(CNN) -- It's never easy, but toss in a heaping helping of bad weather and the Thanksgiving rush devolves into gridlock.
Nearly 44 million people are trying to get somewhere this Thanksgiving, according to AAA projections. With a little luck, some patience and planning, they'll make it to their final destinations in time for turkey.
Here are some tips for making the most out of a sticky travel situation:
Check your flight, no matter where you're going. Think you don't have to worry about bad weather because you're flying from sunny California to sunny Florida? Not so fast. That airplane you're picking up in San Diego may have been coming from Minneapolis or Chicago. If your aircraft is coming from a city hit by foul weather, it can hold up your warm weather travel. Check your aircraft's journey on your airline website, or Aviation Queen travel blogger Benet J. Wilson recommends the Flightview app to track your aircraft's path. And don't rub it in to the snow-bound folks that you're heading to the beach.
Don't drive into a storm. Monitor your local and regional forecasts. If the weather report in your departure or arrival city advises staying put for safety reasons, consider not hitting the road for Thanksgiving. If there's a possibility that bad weather could hit while you're on the road, make sure to have cold weather clothing and shoes, extra water and snacks, charged up devices, diapers for the little ones, a full tank of gas and flares in case you get stopped by weather.
Rebook your flight for free. Some airlines have issued waivers for some Thanksgiving weekend flights. Many airlines have teams devoted to tracking the weather and rearranging flight schedules to avoid bad winter weather. If the weather proves too dangerous for flight, airlines often offer customers the opportunity to rebook their flights to leave earlier or later free of charge, before you leave for the airport. Sometimes, the airlines will even waive fees to rebook customers who see the writing on the wall and call before the bad weather hits. No guarantees, but it's worth a try, said Airfarewatchdog President George Hobica.
Follow your airline and airport on social media. Follow your airlines and airports via Twitter and Facebook. Many airlines and airports post the speediest updates to their Twitter feeds, so start following them now. Sign up for your airline alerts to get flight updates e-mailed to your smartphone.
Charge your devices. Expect crowds surrounding the electrical outlets at your departure airport to increase if your flight is delayed. And don't expect rest stops to share their outlets with you. Have a car charger and stash a power pack or a few battery chargers for your portable electronic devices (useful for driving or flying).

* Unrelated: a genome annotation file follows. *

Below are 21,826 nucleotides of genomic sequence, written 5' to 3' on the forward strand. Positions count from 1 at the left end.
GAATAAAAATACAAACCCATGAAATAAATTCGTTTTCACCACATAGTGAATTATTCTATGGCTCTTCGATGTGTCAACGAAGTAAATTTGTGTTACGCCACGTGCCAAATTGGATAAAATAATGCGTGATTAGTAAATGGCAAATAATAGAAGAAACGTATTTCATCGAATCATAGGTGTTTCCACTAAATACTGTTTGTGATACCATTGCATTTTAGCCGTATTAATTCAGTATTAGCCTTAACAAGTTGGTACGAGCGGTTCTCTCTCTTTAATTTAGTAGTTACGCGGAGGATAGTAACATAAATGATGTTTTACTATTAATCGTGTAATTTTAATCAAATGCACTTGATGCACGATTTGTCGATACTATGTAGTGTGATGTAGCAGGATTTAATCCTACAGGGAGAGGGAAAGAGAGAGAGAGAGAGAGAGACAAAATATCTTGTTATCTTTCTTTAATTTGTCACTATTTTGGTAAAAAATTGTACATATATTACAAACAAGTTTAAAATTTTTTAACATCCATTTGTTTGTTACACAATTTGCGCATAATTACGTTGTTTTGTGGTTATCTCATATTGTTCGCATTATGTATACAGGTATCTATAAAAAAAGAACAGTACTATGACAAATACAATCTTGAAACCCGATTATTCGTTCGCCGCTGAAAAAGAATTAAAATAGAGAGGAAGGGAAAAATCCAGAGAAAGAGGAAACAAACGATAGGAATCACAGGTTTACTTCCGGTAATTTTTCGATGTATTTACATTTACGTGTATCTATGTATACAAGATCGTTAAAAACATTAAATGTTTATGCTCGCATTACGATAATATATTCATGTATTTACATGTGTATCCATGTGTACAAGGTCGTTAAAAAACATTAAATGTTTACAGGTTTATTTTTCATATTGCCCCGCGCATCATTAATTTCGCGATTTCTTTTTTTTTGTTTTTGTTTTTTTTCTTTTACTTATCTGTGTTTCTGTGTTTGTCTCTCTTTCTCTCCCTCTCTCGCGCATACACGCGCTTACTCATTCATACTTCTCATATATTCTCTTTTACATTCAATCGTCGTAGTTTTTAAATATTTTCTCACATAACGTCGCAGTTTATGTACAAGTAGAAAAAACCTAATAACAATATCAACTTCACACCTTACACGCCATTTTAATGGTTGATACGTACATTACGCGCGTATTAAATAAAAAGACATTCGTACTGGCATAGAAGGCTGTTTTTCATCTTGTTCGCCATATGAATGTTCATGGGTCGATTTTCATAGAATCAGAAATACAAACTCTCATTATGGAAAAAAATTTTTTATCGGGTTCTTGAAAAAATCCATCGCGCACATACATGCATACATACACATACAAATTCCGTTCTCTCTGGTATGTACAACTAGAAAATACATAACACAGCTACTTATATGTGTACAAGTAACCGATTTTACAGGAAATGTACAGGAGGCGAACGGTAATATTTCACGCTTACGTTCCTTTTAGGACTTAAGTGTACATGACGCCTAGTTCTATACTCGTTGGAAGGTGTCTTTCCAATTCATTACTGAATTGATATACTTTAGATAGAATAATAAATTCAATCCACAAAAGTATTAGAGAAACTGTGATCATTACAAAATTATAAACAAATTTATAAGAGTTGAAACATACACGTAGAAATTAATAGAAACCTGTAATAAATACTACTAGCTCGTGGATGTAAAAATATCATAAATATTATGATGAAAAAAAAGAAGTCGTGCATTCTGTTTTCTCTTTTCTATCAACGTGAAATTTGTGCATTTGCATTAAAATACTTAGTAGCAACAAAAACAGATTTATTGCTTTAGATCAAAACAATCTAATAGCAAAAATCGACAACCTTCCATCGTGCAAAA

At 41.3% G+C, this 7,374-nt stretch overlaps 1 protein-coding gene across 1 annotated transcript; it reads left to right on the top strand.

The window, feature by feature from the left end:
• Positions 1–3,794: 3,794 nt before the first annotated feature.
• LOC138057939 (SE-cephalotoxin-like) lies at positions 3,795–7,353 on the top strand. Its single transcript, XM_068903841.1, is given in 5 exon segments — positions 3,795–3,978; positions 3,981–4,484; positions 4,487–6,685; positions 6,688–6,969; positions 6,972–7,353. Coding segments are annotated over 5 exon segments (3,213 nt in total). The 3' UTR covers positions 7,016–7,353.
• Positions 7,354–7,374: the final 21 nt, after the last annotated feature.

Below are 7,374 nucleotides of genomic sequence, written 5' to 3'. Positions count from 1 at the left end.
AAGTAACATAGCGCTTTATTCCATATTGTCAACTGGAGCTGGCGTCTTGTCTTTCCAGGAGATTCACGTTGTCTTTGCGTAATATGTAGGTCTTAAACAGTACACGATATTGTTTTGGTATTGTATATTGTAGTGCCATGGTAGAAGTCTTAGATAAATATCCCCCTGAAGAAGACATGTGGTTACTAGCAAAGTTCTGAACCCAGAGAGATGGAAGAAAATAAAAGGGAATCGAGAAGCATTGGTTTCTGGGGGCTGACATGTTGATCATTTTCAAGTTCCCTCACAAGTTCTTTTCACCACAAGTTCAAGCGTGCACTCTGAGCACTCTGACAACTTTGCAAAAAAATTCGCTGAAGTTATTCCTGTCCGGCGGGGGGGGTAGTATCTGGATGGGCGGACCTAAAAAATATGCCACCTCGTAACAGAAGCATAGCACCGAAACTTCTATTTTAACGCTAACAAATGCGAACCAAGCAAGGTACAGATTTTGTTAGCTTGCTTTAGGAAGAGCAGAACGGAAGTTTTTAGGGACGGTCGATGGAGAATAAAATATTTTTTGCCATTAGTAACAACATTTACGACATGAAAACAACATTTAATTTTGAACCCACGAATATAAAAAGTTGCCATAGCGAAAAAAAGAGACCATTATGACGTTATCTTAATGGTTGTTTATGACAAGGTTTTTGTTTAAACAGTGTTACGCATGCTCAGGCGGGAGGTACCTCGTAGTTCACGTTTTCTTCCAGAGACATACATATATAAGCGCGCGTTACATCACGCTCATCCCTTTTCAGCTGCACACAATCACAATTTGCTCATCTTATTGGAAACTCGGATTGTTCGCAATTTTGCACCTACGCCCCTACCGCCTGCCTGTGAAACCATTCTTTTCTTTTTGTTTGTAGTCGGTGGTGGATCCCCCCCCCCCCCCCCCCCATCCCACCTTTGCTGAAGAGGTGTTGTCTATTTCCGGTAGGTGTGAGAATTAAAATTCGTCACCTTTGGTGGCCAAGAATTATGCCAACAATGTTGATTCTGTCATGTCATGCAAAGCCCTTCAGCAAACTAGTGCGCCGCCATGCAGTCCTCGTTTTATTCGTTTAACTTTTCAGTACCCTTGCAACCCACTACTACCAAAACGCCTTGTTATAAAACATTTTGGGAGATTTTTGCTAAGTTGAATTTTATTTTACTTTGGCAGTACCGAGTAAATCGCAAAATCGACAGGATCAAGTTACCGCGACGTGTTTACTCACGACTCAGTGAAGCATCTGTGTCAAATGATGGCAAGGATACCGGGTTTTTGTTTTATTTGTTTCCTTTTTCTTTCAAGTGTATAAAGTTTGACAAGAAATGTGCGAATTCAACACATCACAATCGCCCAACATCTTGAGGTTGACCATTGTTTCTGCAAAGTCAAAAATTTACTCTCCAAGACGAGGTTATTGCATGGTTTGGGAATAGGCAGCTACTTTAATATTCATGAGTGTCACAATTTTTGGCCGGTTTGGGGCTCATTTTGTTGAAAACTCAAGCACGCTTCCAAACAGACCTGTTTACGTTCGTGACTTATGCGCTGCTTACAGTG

Don't press the new FAA electronics rules. Your aircraft will probably be packed, and flight attendants will be busy helping infrequent travelers get settled into their seats. Yes, you know have the right to use your iPads and other portable electronics devices in airplane mode below 10,000 feet on some flights. But not every airline has gotten FAA approval, and you don't want to argue with your flight crew during this week of all weeks. (Remember, you might not be working this holiday week, but they are. Be nice.)
Stock up on snacks. Stock up on non-perishable snacks and drinks for the car (if you're flying, avoid the drinks, but carry an empty water bottle to refill after you clear airport security). Granola bars, beef jerky, dried nuts and fruit and other protein-rich snacks can keep you and the children going without spending a fortune at rest stops or the airport.
Are you already stuck at the airport? If you're stranded, multi-task. Don't only go to the ticket counter. Use the NextFlight app and type in your city pair to get the next flights for the major airlines, travel blogger Wilson suggested. Then, call the airline on your cell phone and give them your preferred options. You might get booked on another flight before you reach the front of the line. (Also consider nearby cities where you can rent a car and drive to your final destination.)
Stay home next year. Travel experts Wilson and Johnny "Jet" DiScala are staying home for Thanksgiving this year, and every year they can. "I try to not travel on Thanksgiving," said DiScala, who flies more than 100 times per year but stays home in Los Angeles on Turkey Day. "There are so many rookies out, a lot of first-timers at the airports. The planes are completely packed, and it's expensive."
Wilson prefers not to risk it. "With Mother Nature, you never know what's going to happen," she said. "The airlines can only do so much."